Unless defined otherwise, all technical and scientific terms used herein have the same meaning as commonly understood by one of ordinary skill in the art to which the invention pertains. Although any methods and materials similar or equivalent to those described herein can be used in the practice for testing of the present invention, the preferred materials and methods are described herein. In describing and claiming the present invention, the following terminology will be used.
It is also to be understood that the terminology used herein is for the purpose of describing particular embodiments only, and is not intended to be limiting.
The articles “a” and “an” are used herein to refer to one or to more than one (i.e., to at least one) of the grammatical object of the article. By way of example, “an element” means one element or more than one element.
“About” as used herein when referring to a measurable value such as an amount, a temporal duration, and the like, is meant to encompass variations of ±20% or ±10%, more preferably ±5%, even more preferably ±1%, and still more preferably ±0.1% from the specified value, as such variations are appropriate to perform the disclosed methods.
The term “downregulation” as used herein refers to the decrease or elimination of gene expression of one or more genes.
“Effective amount” or “therapeutically effective amount” are used interchangeably herein, and refer to an amount of a compound, formulation, material, or composition, as described herein effective to achieve a particular biological result or provides a therapeutic or prophylactic benefit. Such results may include, but are not limited to, anti-tumor activity as determined by any means suitable in the art.
“Encoding” refers to the inherent property of specific sequences of nucleotides in a polynucleotide, such as a gene, a cDNA, or an mRNA, to serve as templates for synthesis of other polymers and macromolecules in biological processes having either a defined sequence of nucleotides (i.e., rRNA, tRNA and mRNA) or a defined sequence of amino acids and the biological properties resulting therefrom. Thus, a gene encodes a protein if transcription and translation of mRNA corresponding to that gene produces the protein in a cell or other biological system. Both the coding strand, the nucleotide sequence of which is identical to the mRNA sequence and is usually provided in sequence listings, and the non-coding strand, used as the template for transcription of a gene or cDNA, can be referred to as encoding the protein or other product of that gene or cDNA.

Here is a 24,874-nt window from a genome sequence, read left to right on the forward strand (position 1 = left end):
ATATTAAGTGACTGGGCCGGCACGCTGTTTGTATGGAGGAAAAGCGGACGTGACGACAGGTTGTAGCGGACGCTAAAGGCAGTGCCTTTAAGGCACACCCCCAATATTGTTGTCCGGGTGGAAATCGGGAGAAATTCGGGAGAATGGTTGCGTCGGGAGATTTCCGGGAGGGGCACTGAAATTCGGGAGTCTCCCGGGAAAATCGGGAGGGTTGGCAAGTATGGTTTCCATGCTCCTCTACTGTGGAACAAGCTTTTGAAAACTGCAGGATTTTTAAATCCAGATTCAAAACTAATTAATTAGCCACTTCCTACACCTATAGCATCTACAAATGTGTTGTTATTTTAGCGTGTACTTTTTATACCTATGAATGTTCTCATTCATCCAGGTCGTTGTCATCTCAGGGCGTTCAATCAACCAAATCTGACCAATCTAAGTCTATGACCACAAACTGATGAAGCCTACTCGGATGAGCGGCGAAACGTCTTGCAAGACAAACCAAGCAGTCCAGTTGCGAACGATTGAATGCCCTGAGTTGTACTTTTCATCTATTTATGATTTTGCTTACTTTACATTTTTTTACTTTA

As used herein “endogenous” refers to any material from or produced inside an organism, cell, tissue, or system.
As used herein, the term “exogenous” refers to any material introduced from or produced outside an organism, cell, tissue, or system.
The term “expression” as used herein is defined as the transcription and/or translation of a particular nucleotide sequence driven by its promoter.
“Identity” as used herein refers to the subunit sequence identity between two polymeric molecules particularly between two amino acid molecules, such as, between two polypeptide molecules. When two amino acid sequences have the same residues at the same positions; e.g., if a position in each of two polypeptide molecules is occupied by an Arginine, then they are identical at that position. The identity or extent to which two amino acid sequences have the same residues at the same positions in an alignment is often expressed as a percentage. The identity between two amino acid sequences is a direct function of the number of matching or identical positions; e.g., if half (e.g., five positions in a polymer ten amino acids in length) of the positions in two sequences are identical, the two sequences are 50% identical; if 90% of the positions (e.g., 9 of 10), are matched or identical, the two amino acids sequences are 90% identical.
“Isolated” means altered or removed from the natural state. For example, a nucleic acid or a peptide naturally present in a living animal is not “isolated,” but the same nucleic acid or peptide partially or completely separated from the coexisting materials of its natural state is “isolated.” An isolated nucleic acid or protein can exist in substantially purified form, or can exist in a non-native environment such as, for example, a host cell.